AR Competition 15:30:00 
“You have no idea how much I want to win. Did I mention I want to win again? I really like winning. Holy ^&*%, if we don’t win I’m going to lose my $%^” – said one of our teammates in some curse word-laden shape or form during the lead up to this year’s Wilderness Traverse. SHE had clearly caught beaver fever.
In fairness, she wasn’t alone, we all wanted to win. But, with a very talented field, gaining the right to Bob le Castor for another year would be a big effort and a lot had to go right.
* * *
The Paddle – A.K.A. ‘The first time I actually predicted the correct location of a section of the race during the lead up”
Angus was extremely clear in what type of boat he wanted us to get.
“The [insert model name] is a 17’4” Kevlar with a thin profile, perfect for the Magnetawan’s crystal waters and lengthy portages. I’ll take care of commandeering that one. Pete, make it your life’s mission to get us a [insert secondary model name]. It’s not as fast with a 8.5 kph maximum hull speed but it’s got a 17”1’ fiberglass shell and she steers like she’s on rails. Quick, the bus is slowing down…GO…GO…GO!”
Yeah, that was Angus and I taking off like a shot out of the first bus. I breathed a sigh of a relief when we nabbed both of the boats we wanted. There would have been he77 to pay if Shannon heard that we failed to get the quickest boats.
Angus was pretty much frothing at the mouth at the call of ‘GO’. His boat lurched forward and out of the water as he unleashed his first few strokes and I think I saw Shannon’s neck do the type of movement that only whiplash can administer. Three weeks of paddling Québec’s George River to its terminus in Ungava Bay this August had sharpened his already formidable strength in a canoe.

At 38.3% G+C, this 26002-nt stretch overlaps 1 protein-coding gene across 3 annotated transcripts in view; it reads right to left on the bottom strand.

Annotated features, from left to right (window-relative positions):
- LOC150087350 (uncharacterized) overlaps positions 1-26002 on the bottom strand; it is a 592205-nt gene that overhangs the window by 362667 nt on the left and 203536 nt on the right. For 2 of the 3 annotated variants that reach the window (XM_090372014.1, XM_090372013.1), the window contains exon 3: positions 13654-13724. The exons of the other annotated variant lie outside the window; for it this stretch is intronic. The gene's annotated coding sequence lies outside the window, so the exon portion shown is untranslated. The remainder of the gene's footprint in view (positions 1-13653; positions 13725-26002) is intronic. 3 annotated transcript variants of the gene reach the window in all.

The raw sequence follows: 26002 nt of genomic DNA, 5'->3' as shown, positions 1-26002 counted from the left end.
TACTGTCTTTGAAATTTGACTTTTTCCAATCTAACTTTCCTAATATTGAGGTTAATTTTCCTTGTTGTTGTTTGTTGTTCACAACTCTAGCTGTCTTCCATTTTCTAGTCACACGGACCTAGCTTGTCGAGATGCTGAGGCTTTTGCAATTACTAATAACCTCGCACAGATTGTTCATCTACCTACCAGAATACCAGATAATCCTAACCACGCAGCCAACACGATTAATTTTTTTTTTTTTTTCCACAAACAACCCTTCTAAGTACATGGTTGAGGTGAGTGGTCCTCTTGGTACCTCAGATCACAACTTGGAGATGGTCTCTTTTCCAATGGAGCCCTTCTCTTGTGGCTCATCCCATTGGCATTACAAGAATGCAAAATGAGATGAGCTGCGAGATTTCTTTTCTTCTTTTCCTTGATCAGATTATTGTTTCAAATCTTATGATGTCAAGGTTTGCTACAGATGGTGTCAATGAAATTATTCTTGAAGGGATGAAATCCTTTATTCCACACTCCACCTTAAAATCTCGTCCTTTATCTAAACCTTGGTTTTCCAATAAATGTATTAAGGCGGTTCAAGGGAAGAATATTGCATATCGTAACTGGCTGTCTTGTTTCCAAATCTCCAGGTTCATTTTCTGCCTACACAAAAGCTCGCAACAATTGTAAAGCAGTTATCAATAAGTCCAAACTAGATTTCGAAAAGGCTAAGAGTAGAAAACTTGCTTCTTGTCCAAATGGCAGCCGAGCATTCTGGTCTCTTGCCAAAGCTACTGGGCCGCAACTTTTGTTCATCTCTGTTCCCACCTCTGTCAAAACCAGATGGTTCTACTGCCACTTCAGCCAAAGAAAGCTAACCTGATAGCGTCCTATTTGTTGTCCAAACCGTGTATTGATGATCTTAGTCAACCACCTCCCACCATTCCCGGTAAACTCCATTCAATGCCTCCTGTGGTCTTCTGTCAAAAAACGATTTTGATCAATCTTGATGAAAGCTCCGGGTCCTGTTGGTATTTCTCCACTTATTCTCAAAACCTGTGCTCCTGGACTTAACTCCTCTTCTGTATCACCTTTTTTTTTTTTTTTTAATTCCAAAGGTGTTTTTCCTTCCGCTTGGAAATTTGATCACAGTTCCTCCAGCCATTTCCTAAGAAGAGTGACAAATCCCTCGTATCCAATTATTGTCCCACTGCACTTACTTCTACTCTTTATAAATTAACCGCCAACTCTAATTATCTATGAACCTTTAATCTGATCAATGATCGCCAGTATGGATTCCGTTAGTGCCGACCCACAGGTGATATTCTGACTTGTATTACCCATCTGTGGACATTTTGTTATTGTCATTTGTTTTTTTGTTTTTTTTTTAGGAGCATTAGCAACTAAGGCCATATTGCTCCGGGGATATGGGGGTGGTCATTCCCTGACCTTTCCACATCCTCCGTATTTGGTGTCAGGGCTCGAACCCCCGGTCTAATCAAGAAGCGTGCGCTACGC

“Come on boys!...Dig in!...Get in behind me!...Now!”, Angus commanded to Jean-Yves and I. We gave it what we had and tucked into the draft. We went on like this mostly with Teams Pullin’ Foot and Warriors as we all opted for the southerly route. It was a simply gorgeous day for a paddle – no wind, comfortable temperatures, no motorized boat traffic, and rocky shores of Canadian Shield vegetation. You don’t get this out west. Beyond the pain I eventually felt in my creaky elbows from very little paddling training this year, I really enjoyed this section.
Our portaging systems worked quite well and we managed to hold onto our position to where we planned to head over land toward CP1. We opted to take out just west of Wolverine Lodge, do a quick bushwhack to the trail network, and then run them to the CP and back. Our thought was that by eliminating the 4km of out-and-back paddling, we might save a bit of time. Wrong. The trails wound quite a bit and added too much distance. We were 8th by the time we hit CP1 and then 10th by CP2/TA1. We had executed the plan well but it just wasn’t a great plan.
* * *
The First Bike – A.K.A. ‘Just get us south to that trek!’
We definitely moved with purpose and I really enjoyed the trail riding to CP3. It buoyed us to catch up to Teams Running Free and Beowulf as we neared HWY 529. Once on it, we paced lined with Team Beowulf for the 10km to the TA. If you get to try it, draft behind Tom Martin…he’s an animal and creates a beautifully sized pocket for us ‘larger’ cyclists. Thanks, Tom!
* * *
The Trek – A.K.A. ‘North?...South?...North?...%^&!’
We left CP4/TA2 in 6th overall, about 6 minutes behind Team Canada AR and 16 minutes back of Team Warriors. Teams Running Free and Beowulf were right on our tails and I knew that the crux of the race was right before us.